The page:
A woman was forced commit public incest and then beheaded in the Democratic Republic of Congo (DRC) after she served a "forbidden fish" to members of an anti-government militia, who then drank her blood.
Crowds cheered as the restaurant owner was publicly shamed and brutalised by armed rebels in April in Luebo. The movement, known as Kamuina Nsapu, is locked in an ongoing struggle with the Congolese state.
The soldiers refrain from eating meat and fish during times of war and they are understood to have become offended when she served them some fish.
They made her commit public incest with her husband's second wife's son, who was also working at the restaurant that day. A woman whipped them with branches while they copulated.
The pair were then sentenced to death and beheaded with machetes in front of the baying mob. Their headless bodies were left out in the sun for two days.
The video and witness testimony was obtained by France 24, who have made a documentary about the bloody conflict between the Congolese Army and Kamuina Nsapu.
Witnesses said the gunmen forced the woman's step-son, who was working with her when the food was served, to rape her in the main public square of Luebo, a town of 40,000 people that was briefly occupied by the Kamuina Nsapu earlier this year.
"She was accused of serving fish to rebels who were fighting on the frontlines in Kabao. They said she gave them beans that contained pieces of a small, local fish," an anonymous resident told the programme makers.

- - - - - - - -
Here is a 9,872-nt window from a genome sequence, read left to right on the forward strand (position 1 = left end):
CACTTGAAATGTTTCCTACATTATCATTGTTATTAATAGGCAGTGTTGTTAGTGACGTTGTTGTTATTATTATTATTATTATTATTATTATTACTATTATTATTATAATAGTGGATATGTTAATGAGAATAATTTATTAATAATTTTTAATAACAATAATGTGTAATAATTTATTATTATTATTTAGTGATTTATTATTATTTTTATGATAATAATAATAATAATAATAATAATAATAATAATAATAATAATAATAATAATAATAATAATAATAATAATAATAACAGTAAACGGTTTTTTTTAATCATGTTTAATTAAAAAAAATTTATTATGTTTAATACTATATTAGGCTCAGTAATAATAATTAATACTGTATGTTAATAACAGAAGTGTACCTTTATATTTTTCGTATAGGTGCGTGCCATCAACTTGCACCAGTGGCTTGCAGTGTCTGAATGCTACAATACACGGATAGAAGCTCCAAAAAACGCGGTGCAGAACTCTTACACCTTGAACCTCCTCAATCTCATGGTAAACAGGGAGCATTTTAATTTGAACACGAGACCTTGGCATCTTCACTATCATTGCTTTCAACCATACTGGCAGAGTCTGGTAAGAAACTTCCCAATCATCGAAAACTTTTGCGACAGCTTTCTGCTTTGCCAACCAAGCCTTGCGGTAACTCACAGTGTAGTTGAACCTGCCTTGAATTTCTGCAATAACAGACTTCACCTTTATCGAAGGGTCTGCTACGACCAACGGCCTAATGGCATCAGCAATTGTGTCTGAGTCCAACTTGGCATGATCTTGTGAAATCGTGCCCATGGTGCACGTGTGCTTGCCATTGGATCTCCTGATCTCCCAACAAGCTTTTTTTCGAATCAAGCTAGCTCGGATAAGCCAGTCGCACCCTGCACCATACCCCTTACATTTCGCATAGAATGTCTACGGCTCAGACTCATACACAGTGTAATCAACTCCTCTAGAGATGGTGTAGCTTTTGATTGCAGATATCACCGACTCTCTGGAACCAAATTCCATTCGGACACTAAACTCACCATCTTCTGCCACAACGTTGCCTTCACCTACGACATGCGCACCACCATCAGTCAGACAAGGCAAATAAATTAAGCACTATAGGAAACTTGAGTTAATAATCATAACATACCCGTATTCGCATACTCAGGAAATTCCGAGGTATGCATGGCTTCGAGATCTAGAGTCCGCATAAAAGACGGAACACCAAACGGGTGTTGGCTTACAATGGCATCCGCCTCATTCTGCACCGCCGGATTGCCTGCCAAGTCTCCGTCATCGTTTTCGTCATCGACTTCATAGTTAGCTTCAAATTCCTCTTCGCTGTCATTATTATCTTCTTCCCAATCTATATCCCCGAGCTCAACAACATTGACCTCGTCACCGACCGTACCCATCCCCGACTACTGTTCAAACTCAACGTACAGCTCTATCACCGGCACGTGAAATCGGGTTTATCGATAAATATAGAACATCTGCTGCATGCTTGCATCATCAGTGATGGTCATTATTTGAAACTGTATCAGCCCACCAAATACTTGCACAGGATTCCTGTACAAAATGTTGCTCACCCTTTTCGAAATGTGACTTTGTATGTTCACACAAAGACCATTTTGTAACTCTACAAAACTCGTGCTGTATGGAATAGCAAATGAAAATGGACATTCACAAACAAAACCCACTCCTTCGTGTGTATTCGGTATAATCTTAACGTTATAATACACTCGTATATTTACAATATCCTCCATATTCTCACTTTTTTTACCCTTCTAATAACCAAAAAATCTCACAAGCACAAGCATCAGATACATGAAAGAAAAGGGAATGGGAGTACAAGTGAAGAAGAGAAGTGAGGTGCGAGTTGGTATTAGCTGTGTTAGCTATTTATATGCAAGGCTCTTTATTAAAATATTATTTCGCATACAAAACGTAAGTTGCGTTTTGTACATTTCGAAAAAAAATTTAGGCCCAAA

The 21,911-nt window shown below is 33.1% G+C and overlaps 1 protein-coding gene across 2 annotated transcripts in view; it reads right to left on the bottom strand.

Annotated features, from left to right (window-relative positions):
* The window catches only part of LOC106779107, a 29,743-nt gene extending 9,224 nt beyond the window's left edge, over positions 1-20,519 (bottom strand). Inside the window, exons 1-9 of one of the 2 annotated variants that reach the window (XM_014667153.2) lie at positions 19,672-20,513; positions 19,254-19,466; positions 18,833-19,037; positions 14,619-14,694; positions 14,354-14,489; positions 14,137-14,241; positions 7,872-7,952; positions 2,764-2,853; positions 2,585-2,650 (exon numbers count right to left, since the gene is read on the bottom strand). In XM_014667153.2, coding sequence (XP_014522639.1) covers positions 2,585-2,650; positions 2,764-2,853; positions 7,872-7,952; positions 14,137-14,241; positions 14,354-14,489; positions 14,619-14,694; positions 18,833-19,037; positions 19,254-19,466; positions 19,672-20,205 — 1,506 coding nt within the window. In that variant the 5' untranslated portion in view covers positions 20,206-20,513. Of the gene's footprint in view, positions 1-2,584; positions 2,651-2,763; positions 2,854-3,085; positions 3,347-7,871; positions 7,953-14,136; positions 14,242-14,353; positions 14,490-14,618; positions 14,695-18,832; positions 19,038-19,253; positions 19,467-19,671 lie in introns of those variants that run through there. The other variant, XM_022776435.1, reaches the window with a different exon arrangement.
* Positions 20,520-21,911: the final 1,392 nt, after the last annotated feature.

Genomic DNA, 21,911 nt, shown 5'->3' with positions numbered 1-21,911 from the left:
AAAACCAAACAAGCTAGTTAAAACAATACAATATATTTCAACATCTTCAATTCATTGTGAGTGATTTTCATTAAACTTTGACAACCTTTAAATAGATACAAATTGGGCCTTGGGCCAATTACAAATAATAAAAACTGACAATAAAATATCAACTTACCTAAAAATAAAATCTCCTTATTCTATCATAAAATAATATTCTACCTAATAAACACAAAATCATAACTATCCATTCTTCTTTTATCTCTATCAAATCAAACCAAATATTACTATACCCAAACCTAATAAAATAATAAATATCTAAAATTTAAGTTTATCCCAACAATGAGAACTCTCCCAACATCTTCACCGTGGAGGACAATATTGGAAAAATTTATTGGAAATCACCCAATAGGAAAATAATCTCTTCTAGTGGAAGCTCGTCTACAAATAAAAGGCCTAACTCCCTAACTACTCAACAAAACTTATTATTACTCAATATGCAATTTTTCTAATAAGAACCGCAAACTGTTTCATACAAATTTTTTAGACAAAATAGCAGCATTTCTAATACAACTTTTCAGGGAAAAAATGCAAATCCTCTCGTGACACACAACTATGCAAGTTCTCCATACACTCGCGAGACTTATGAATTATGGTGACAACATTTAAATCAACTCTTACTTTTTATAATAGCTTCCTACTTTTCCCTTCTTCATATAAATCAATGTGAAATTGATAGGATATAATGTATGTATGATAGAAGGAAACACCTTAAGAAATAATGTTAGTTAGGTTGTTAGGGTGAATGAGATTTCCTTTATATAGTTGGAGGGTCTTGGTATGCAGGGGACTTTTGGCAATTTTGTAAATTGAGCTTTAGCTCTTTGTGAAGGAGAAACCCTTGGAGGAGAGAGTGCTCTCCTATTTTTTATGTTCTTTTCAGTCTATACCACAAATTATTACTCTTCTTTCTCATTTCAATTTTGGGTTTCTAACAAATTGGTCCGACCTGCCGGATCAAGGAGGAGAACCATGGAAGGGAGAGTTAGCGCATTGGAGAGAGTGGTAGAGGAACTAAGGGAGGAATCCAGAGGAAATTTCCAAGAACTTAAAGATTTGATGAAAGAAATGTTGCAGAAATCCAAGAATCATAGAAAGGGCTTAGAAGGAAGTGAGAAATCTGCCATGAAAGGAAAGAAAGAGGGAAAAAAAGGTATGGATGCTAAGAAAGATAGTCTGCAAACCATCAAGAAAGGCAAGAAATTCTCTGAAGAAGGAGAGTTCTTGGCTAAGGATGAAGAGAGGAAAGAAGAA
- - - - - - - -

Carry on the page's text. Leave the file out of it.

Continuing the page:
"Convinced that she had broken their protection charms, the council of rebels led by a man named Kabata sentenced both the woman and the son of her husband's second wife [the young man was also working there that day] to commit incest in public."
The witness said locals had no choice but to watch the executions and appear enthusiastic about it," adding: "We were left to fend for ourselves against the armed militants. The police fled a week earlier.
"The two bodies – decapitated and mutilated – stayed there, out in the open, for two days. Eventually, they were buried on the spot. After the village was liberated, the Red Cross moved in and helped move the bodies to a cemetery."
Luebo is a town of around 40,000 people in Kasaï-Occidental province, which was briefly held by the rebels earlier this year.